"Tricks for Getting the Family to the Dinner Table!"
10 years ago I wrote about the importance of eating together and sneaky ways to get your family to the dinner table. When you combine the hectic pace of life and the hit-or-miss habit of meal time (or the non-dinner hour) that's just as prevalent today as it was back then, I thought it might be helpful to review some tricks my friends or I have used over the years that might help you in making the family dinner hour possible.
(Note: If you think this information no longer applies to you, read on anyway. Chances are you have a daughter, a daughter-in-law, or young neighbor that would benefit from these ideas.)
1: Get in the habit of making a morning announcement to everyone leaving for the day what the evening menu is. Of course, this means planning ahead, but that's so easy thanks to our Cook'n app, right? "We're having Chicken & Rice Casserole, and cherry pie with ice cream tonight! See you for dinner!" is a pretty enticing send-off.
Another common approach to this routine is to assign days of the week to specific meals: "Don't forget this is chili and homemade cornbread smothered in butter and honey night! See you for dinner!"
This reminds me of a heart-warming experience I had the other day driving through our neighborhood after work. I came up on a couple 10-year-old neighbor boys pedaling like crazy towards home. I slowed up, rolled down my window, and called to them, "Hey guys, where you headed so fast?" Josh answered, "Hi Mrs. Osborne. It's Sloppy Joe night. We gotta get home for dinner!" "And I've been invited!" Josh's pal, Kevin shouted out. "Hmm," I thought to myself, "THAT'S what I'm talkin' about!"
Some moms use a chalk, bulletin, or white board to post the day's meal-kind of like a restaurant: TODAY'S FAMILY SPECIAL: Crock-pot Spare Ribs, Baked Potatoes, Angel Food Cake with Strawberries and Cream. Everyone leaves for their appointed destinations feeling all is right in the world-mom's on the job!
2: Set the table. It sends a quiet message that dinner hour is important and those coming to the table are special and deserve this extra effort. And it can be a lot of fun as well-it lends itself nicely to holiday themes, birthdays, and other special days. Let your creativity run with this part of the family dinner hour.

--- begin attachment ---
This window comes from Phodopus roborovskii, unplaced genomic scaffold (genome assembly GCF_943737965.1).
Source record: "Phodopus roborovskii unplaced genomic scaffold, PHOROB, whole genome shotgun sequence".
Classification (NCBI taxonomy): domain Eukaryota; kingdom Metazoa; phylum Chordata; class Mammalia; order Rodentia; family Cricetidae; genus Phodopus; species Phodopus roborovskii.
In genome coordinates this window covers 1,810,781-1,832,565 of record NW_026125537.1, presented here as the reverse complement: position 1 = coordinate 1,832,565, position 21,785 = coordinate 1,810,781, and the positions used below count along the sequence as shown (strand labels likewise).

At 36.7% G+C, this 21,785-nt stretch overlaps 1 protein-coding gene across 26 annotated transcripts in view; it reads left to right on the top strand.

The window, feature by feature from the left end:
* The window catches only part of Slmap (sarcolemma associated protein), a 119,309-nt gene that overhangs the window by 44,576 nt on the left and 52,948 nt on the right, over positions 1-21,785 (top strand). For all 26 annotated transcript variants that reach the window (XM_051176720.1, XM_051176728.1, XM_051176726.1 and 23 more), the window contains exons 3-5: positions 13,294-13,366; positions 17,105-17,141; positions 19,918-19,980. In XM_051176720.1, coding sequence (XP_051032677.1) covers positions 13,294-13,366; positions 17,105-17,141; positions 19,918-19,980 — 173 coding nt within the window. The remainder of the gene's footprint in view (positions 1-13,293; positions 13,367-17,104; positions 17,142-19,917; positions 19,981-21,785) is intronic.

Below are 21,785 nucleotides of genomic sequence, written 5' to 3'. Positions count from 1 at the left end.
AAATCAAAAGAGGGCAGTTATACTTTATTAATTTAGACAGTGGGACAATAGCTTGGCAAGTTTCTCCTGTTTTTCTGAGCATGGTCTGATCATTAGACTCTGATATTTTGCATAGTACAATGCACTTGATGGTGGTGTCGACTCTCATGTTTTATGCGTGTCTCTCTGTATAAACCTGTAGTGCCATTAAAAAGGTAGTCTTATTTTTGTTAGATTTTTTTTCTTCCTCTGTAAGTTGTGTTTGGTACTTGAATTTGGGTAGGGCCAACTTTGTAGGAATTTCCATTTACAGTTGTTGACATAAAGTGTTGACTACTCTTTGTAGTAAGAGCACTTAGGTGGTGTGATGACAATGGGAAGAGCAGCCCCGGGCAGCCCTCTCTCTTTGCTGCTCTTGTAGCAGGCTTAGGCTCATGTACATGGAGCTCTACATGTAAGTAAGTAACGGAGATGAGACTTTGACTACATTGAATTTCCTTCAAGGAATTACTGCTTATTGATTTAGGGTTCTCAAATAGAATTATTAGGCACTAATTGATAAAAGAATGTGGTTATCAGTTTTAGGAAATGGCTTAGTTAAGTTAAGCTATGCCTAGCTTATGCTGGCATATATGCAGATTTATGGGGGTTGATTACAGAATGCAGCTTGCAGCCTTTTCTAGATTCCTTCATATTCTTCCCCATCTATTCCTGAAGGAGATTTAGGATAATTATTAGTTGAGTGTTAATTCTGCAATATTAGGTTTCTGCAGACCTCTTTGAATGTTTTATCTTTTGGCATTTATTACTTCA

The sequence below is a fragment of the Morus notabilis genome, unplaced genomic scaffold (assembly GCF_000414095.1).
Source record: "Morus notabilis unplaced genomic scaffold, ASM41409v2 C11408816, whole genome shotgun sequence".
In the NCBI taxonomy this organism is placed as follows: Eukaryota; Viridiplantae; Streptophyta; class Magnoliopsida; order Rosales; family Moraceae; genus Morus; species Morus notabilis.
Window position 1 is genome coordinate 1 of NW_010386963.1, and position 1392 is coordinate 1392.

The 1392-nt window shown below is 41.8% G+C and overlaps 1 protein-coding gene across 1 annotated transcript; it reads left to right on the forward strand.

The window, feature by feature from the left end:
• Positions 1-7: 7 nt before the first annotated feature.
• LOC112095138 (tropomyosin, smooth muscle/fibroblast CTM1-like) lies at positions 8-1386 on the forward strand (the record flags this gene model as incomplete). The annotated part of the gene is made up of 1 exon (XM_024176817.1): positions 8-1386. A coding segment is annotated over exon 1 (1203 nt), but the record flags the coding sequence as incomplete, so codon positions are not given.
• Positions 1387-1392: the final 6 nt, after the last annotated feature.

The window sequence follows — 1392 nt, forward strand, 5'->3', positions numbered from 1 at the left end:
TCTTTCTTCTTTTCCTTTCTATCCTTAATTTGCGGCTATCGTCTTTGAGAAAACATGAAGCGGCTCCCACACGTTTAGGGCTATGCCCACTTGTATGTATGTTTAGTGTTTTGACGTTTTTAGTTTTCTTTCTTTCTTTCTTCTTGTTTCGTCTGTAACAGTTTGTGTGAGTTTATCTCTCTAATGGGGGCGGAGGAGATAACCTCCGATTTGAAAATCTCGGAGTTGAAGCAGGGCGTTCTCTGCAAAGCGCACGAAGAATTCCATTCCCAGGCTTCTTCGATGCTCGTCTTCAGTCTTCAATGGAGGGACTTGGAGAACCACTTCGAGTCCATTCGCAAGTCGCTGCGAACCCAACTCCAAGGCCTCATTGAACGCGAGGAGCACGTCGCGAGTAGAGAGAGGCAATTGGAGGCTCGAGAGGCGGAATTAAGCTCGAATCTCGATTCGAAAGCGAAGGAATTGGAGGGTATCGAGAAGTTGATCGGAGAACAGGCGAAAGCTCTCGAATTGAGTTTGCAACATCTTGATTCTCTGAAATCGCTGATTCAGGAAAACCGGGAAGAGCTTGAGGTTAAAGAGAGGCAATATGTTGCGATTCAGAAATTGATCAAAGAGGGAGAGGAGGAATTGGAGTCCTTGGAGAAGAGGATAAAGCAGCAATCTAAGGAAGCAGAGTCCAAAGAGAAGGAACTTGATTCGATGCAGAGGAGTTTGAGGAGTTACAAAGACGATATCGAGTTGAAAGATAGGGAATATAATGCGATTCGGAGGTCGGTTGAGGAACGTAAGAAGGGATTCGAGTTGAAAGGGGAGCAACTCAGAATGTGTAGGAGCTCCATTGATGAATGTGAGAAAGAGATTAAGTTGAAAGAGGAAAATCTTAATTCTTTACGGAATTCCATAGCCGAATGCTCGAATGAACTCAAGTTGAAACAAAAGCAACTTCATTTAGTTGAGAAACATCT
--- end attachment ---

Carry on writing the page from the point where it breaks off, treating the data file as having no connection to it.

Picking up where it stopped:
We never had much money as our kids were growing up, so meals were generally very basic-nothing fancy, gourmet-ish, or worth accolades. BUT, the table was always set, even if it was with paper plates. There were usually candles lit, paper napkins neatly folded underneath the forks, and glass-glasses (as opposed to plastic) at each setting. And place settings were always sitting on inexpensive plastic or vinyl placemats (ala Walmart). When I worked outside the home, I would set the dinner table before I left for work in the morning. As the kids got older, they shared the table-setting responsibility.
Also, a set table signals to the family as they pass by the kitchen or dining area that you're serious about the family dinner goal (and they should be as well), and it's a visual reminder of where they need to be at the appointed hour.
3: As you begin your meal preparations, start with frying some onions (even if you're not using them in the meal-they can always be frozen for another time). Food aromas say "Hang in there...dinner's coming!" and this calms anyone in the family that doesn't deal well with hunger pangs. And of course, food aromas create an anticipation of what's to come-always a good thing when you want folks to "buy in" to what you're attempting.
4: Introduce fun traditions and the element of surprise on a regular basis. One mom I know hides an almond in her tapioca or cream pudding desserts or a quarter in the cake for the Monday dinner every week. The person finding the almond or quarter is the week's "lucky kid" and they can choose one chore to remove from their weekly chore list. You can bet they show up to dinner!
Another mom I know likes to write little notes to her kids and tuck them under their dinner plate. And another friend likes to give goofy names to the elements of her dinners (Head-hunter Stew, Chocka-Rocka-Docka Chocolate Cake, etc.). Kids love this stuff and the ambience it creates.
Got tricks for enticing the family to the table? Please share! And spread the good word: eating together makes the day even better!
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Weekly Newsletter Contributor since 2006
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